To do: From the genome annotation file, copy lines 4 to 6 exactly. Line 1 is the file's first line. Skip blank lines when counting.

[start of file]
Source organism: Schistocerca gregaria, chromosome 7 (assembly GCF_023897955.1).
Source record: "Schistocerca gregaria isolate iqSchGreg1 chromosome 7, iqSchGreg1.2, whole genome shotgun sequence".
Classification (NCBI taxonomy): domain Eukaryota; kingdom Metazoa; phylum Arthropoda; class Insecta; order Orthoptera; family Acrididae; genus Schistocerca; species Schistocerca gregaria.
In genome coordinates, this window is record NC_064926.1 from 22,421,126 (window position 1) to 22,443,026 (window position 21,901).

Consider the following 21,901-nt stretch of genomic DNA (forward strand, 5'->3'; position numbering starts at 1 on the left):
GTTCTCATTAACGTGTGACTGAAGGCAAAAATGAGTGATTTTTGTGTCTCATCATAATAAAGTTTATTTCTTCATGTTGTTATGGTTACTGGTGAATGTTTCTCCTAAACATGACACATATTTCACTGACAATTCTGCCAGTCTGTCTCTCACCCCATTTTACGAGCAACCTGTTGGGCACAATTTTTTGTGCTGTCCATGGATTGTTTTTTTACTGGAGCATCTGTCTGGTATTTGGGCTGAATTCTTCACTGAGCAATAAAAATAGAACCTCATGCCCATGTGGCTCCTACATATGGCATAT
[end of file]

In genome coordinates, this window is record NC_064926.1 from 22,421,126 (window position 1) to 22,443,026 (window position 21,901).

Consider the following 21,901-nt stretch of genomic DNA (forward strand, 5'->3'; position numbering starts at 1 on the left):
GTTCTCATTAACGTGTGACTGAAGGCAAAAATGAGTGATTTTTGTGTCTCATCATAATAAAGTTTATTTCTTCATGTTGTTATGGTTACTGGTGAATGTTTCTCCTAAACATGACACATATTTCACTGACAATTCTGCCAGTCTGTCTCTCACCCCATTTTACGAGCAACCTGTTGGGCACAATTTTTTGTGCTGTCCATGGATTGTTTTTTTACTGGAGCATCTGTCTGGTATTTGGGCTGAATTCTTCACTGAGCAATAAAAATAGAACCTCATGCCCATGTGGCTCCTACATATGGCATAT